Physiological effects of saline waters on zander

Physiological effects of saline waters on zander Rapid transfer of zander Stizostedion lucioperca to hypoosmotic brackish water (mean osmolality 230 mOsmol kg–1, c. 8 psu) significantly increased plasma chloride concentrations after 24 h compared to those transferred to fresh water, although plasma osmolality was not significantly affected. After 6 days, plasma osmolality was slightly elevated but stable plasma glucose and cortisol concentrations and blood haematocrit and haemoglobin suggest a lack of hormonal stress responses and resultant secondary effects. Rapid transfer of zander to a more saline environment, hyperosmotic to plasma (mean osmolality 462 mOsmol kg‐1, c. 16 psu) induced a greater increase in plasma osmolality and chloride concentrations within 24 h, with a further rise after 6 days exposure, but all fish maintained a state of hypo‐osmoregulation both 24 h and 6 days after transfer. The initial osmotic disturbance (at 24 h) was accompanied by increased plasma glucose, blood haematocrit and haemoglobin and a decreased mean cell haemoglobin concentration (MCHC), suggesting an adrenergic stress response, but these parameters fully recovered within 6 days of exposure to this hyperosmotic environment with MCHC rising to exceed the level in freshwater fish. Zander did not survive rapid transfer to more hyperosmotic conditions (750 or 1001 mOsmol kg‐1, 26‐35 psu), but they did survive exposure to simulated‘tidal cycles’ of rising and declining salinity, peaking after 6 h at c. 29 or 33 psu. Although osmotic disturbance was apparent after 6 h exposure and other physiological parameters suggested both adrenergic and corticosteroid components of a stress response, rapid recovery was apparent after return to fresh water. The results indicate that the zander, a non‐indigenous species in the U.K., has a high level of osmotic tolerance and a degree of hypo‐osmoregulation in saline environments not found in most stenohaline freshwater teleosts. This osmoregulatory ability could enable invasion of new U.K. river systems by using inshore marine environments of low salinity as saltwater bridges. http://www.deepdyve.com/assets/images/DeepDyve-Logo-lg.png Journal of Fish Biology Wiley

Physiological effects of saline waters on zander

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Publisher
Wiley
Copyright
Copyright © 2001 Wiley Subscription Services, Inc., A Wiley Company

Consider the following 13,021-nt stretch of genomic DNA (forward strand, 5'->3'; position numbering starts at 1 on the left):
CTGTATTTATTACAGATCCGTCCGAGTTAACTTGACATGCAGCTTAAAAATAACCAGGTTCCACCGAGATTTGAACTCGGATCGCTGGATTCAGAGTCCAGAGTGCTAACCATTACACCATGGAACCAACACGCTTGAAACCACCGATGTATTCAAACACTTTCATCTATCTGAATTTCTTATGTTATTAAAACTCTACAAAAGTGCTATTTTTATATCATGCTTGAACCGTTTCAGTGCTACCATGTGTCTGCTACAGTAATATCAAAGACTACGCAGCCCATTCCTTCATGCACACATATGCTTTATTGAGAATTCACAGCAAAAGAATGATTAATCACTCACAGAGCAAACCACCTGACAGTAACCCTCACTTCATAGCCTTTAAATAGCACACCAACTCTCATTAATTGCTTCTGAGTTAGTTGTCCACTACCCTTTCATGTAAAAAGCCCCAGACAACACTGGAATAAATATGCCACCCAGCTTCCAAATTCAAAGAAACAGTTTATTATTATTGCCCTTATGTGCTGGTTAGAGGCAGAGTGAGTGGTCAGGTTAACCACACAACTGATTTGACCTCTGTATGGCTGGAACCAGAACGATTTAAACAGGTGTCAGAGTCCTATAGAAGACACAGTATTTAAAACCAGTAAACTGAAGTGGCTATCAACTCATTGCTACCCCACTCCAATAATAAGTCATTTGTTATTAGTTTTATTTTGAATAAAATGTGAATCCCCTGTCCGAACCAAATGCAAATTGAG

ISSN
0022-1112
eISSN
1095-8649
D.O.I.
10.1111/j.1095-8649.2001.tb00219.x
Publisher site
See Article on Publisher Site

Abstract

Rapid transfer of zander Stizostedion lucioperca to hypoosmotic brackish water (mean osmolality 230 mOsmol kg–1, c. 8 psu) significantly increased plasma chloride concentrations after 24 h compared to those transferred to fresh water, although plasma osmolality was not significantly affected. After 6 days, plasma osmolality was slightly elevated but stable plasma glucose and cortisol concentrations and blood haematocrit and haemoglobin suggest a lack of hormonal stress responses and resultant secondary effects. Rapid transfer of zander to a more saline environment, hyperosmotic to plasma (mean osmolality 462 mOsmol kg‐1, c. 16 psu) induced a greater increase in plasma osmolality and chloride concentrations within 24 h, with a further rise after 6 days exposure, but all fish maintained a state of hypo‐osmoregulation both 24 h and 6 days after transfer. The initial osmotic disturbance (at 24 h) was accompanied by increased plasma glucose, blood haematocrit and haemoglobin and a decreased mean cell haemoglobin concentration (MCHC), suggesting an adrenergic stress response, but these parameters fully recovered within 6 days of exposure to this hyperosmotic environment with MCHC rising to exceed the level in freshwater fish. Zander did not survive rapid transfer to more hyperosmotic conditions (750 or 1001 mOsmol kg‐1, 26‐35 psu), but they did survive exposure to simulated‘tidal cycles’ of rising and declining salinity, peaking after 6 h at c. 29 or 33 psu. Although osmotic disturbance was apparent after 6 h exposure and other physiological parameters suggested both adrenergic and corticosteroid components of a stress response, rapid recovery was apparent after return to fresh water. The results indicate that the zander, a non‐indigenous species in the U.K., has a high level of osmotic tolerance and a degree of hypo‐osmoregulation in saline environments not found in most stenohaline freshwater teleosts. This osmoregulatory ability could enable invasion of new U.K. river systems by using inshore marine environments of low salinity as saltwater bridges.

Journal

Journal of Fish BiologyWiley

Published: Dec 1, 2001

References

  • The zander in perspective
    Linfield, Linfield; Rickards, Rickards
  • Diel changes in the vertical distribution of juvenile fish in the Zeeschelde Estuary
    Maes, Maes; Pas, Pas; Taillieu, Taillieu; Damme, Damme; Ollevier, Ollevier
  • Cortisol in teleosts: dynamics, mechanisms of action, and metabolic regulation
    Mommsen, Mommsen; Vijayan, Vijayan; Moon, Moon
  • High blood cortisol levels and low cortisol receptor affinity: Is the chub, Leuciscus cephalus , a cortisol‐resistant teleost
    Pottinger, Pottinger; Carrick, Carrick; Appleby, Appleby; Yeomans, Yeomans
  • Environmental factors as forces structuring the fish community of the Elbe estuary
    Thiel, Thiel; Sepulveda, Sepulveda; Kafemann, Kafemann; Nellen, Nellen

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